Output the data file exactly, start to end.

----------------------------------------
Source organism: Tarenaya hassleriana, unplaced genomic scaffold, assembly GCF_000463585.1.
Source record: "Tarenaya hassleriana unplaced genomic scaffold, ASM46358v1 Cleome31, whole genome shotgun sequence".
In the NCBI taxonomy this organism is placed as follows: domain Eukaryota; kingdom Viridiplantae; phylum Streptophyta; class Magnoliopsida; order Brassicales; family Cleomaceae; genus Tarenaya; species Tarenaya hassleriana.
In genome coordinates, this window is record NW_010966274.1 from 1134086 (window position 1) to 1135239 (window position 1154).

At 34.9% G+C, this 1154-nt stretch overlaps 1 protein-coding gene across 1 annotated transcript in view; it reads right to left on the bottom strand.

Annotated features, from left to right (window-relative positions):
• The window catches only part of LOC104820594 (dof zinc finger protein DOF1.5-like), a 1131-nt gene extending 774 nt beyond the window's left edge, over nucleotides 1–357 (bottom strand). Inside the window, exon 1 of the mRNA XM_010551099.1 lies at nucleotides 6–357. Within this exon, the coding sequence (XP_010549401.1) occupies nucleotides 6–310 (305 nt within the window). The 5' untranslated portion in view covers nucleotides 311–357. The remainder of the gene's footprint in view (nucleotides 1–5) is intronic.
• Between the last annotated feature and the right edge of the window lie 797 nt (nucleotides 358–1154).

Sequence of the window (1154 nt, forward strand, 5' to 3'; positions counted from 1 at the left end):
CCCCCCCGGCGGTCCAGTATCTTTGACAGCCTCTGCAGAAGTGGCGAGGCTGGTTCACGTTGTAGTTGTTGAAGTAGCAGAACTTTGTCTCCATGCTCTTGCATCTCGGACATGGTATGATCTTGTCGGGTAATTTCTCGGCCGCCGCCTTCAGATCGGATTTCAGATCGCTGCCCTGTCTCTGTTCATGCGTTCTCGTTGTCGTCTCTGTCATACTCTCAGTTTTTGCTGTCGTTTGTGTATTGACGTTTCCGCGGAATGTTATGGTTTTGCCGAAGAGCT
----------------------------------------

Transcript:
Source organism: Tarenaya hassleriana, unplaced genomic scaffold, assembly GCF_000463585.1.
Source record: "Tarenaya hassleriana unplaced genomic scaffold, ASM46358v1 Cleome31, whole genome shotgun sequence".
In the NCBI taxonomy this organism is placed as follows: domain Eukaryota; kingdom Viridiplantae; phylum Streptophyta; class Magnoliopsida; order Brassicales; family Cleomaceae; genus Tarenaya; species Tarenaya hassleriana.
In genome coordinates, this window is record NW_010966274.1 from 1134086 (window position 1) to 1135239 (window position 1154).

At 34.9% G+C, this 1154-nt stretch overlaps 1 protein-coding gene across 1 annotated transcript in view; it reads right to left on the bottom strand.

Annotated features, from left to right (window-relative positions):
• The window catches only part of LOC104820594 (dof zinc finger protein DOF1.5-like), a 1131-nt gene extending 774 nt beyond the window's left edge, over nucleotides 1–357 (bottom strand). Inside the window, exon 1 of the mRNA XM_010551099.1 lies at nucleotides 6–357. Within this exon, the coding sequence (XP_010549401.1) occupies nucleotides 6–310 (305 nt within the window). The 5' untranslated portion in view covers nucleotides 311–357. The remainder of the gene's footprint in view (nucleotides 1–5) is intronic.
• Between the last annotated feature and the right edge of the window lie 797 nt (nucleotides 358–1154).

Sequence of the window (1154 nt, forward strand, 5' to 3'; positions counted from 1 at the left end):
CCCCCCCGGCGGTCCAGTATCTTTGACAGCCTCTGCAGAAGTGGCGAGGCTGGTTCACGTTGTAGTTGTTGAAGTAGCAGAACTTTGTCTCCATGCTCTTGCATCTCGGACATGGTATGATCTTGTCGGGTAATTTCTCGGCCGCCGCCTTCAGATCGGATTTCAGATCGCTGCCCTGTCTCTGTTCATGCGTTCTCGTTGTCGTCTCTGTCATACTCTCAGTTTTTGCTGTCGTTTGTGTATTGACGTTTCCGCGGAATGTTATGGTTTTGCCGAAGAGCT